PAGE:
Ngāpuhi landmark officially recognised as wāhi tapu

By Online News
  • Northland
Bella Tari with Te Tino a Taiamai. Bella originally proposed Te Tino o Taimai for listing as a Wahi Tapu. 

A significant landmark in the Bay of Islands, held in high regard by Māori, has been officially recognised by Heritage New Zealand Pouhere Taonga as a wāhi tapu. 

Te Tino a Taiamai is a prominent rock sacred to the hapū of Taiamai of Ngāpuhi. It has now been added to the New Zealand Heritage list. 

The Heritage Pouhere Taonga Act defined wāhi tapu as places sacred to Māori in the traditional, spiritual, religious, ritual or mythological sense.

Heritage New Zealand’s Maori Heritage Adviser, Atareiria Heihei collated the research from a variety of written and oral sources for the listing proposal. 

She says, “Te Tino a Taiamai stands about 3m tall and is located in a clearing just south of the township of Ohaeawai,” 

The rock became associated with a mystical bird after the conquest of the Taiamai plains by an alliance of Ngapuhi hapu around 1790. It was named because Kaitara – one of the chiefs of the conquering hapu – declared it to have come from “beyond the sea” (“tai a mai”).” 

Legend says the inhabitants of the area are said to have caught sight of a large and beautiful white bird that circled around in the sky before settling on the rock. The bird then proceeded to sip the rainwater from the small pools created by indentures on top of the rock - just as many birds do today. 

“The arrival of the bird is said to have prompted immediate speculation about the nature of this tohu [sign] and whether it was of divine origin,” says Atareiria.

When Kaitara was called he was amazed at what he saw, and in one account said:

“My people, this beautiful bird has come from Hawaiiki and is a welcome guest that has been wafted inland by the winds of Tangaroa, the god of the sea. Therefore let us call him Taiamai. He will be our bird and I declare him tapu, do not venture near, but view him from afar, he will bring us great mana.”

Every afternoon Taiamai would settle on the rock to sip water from one of the pools, and the presence of the bird is said to have added greatly to the mana of Kaitara and his people in the eyes of other tribes.

“This fame was a double-edged sword as Taiamai’s fame spread around the area, and attracted the jealousy of a neighbouring rangatira who set out to capture the bird for his own purposes,” says Atareiria.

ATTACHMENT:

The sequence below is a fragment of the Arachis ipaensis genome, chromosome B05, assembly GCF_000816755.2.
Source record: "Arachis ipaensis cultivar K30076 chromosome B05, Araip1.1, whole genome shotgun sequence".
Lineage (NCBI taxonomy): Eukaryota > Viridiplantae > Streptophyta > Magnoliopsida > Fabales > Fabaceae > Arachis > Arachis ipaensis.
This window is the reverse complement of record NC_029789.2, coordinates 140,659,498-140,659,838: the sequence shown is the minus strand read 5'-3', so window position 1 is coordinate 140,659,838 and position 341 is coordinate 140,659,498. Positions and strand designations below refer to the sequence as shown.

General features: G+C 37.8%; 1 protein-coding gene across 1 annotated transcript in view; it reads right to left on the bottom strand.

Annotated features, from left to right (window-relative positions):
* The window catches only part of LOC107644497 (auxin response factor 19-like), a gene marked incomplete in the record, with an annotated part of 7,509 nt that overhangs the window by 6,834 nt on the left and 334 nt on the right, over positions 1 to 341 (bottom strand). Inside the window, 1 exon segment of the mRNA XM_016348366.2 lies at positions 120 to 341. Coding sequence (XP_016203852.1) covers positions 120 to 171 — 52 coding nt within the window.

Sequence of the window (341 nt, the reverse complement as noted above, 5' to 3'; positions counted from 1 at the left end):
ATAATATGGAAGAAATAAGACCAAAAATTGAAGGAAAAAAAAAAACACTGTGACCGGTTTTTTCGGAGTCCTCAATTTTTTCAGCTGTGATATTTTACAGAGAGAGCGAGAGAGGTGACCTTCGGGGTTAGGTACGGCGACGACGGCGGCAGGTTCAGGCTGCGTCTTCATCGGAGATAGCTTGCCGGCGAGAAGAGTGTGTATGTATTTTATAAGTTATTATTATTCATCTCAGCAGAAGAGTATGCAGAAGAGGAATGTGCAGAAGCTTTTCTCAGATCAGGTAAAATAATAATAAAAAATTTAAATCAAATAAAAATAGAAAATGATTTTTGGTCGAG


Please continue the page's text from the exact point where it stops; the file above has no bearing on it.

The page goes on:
“One evening the rangatira came to capture the Taiamai, in the process violating the edict that Kaitara had put in place declaring that the bird was to be left alone. Rather than be captured, however, the bird vanished by melting into the rock and was never seen again. The rangatira fled, fearful that a maketu [curse] would be placed on him as a result of his actions.”

In some accounts, a dying rangatira later travelled to visit Te Tino o Taiamai and sat gazing at the rock in meditation for many hours and that after his death it was said that his spirit had fused into the rock with that of the Taiamai bird, further increasing its tapu nature. Another account says the rangatira was the guilt-stricken would-be thief.

“In any case, Kaitara named the stone Te Tino o Taiamai which is said to be an abbreviation of the phrase ‘Ko te Tino o Taiamai tenei kamaka’ – which means ‘this is the precise spot / the essence of Taiamai’,” she says.

The Taiamai is said to possess its own mana tapu or sacred influence and over the years became an uruuru whenua – a place at which travellers deposited small offerings; generally small pieces of vegetation. Travellers would also recite karakia to clear their spiritual path through the area.

Its location on the north-south, west-east ‘crossroads’ between the Hokianga, Bay of Islands, Aupōuri Peninsula and Waiomio and Whangarei reinforced its importance as a tapu stone with its prodigious mana.

Located within an area known as Tupe Tupe – meaning ‘clearing’ – the land around Te Tino a Taiamai was one of the first blocks of land in the region to be sold to Europeans. Early European visitors like Samuel Marsden and the artist Augustus Earle were impressed by the fertile soils as well as large-scale cultivations of kumara, potatoes and corn.

The block of land was sold to Henry Williams of the Church Missionary Society in 1833.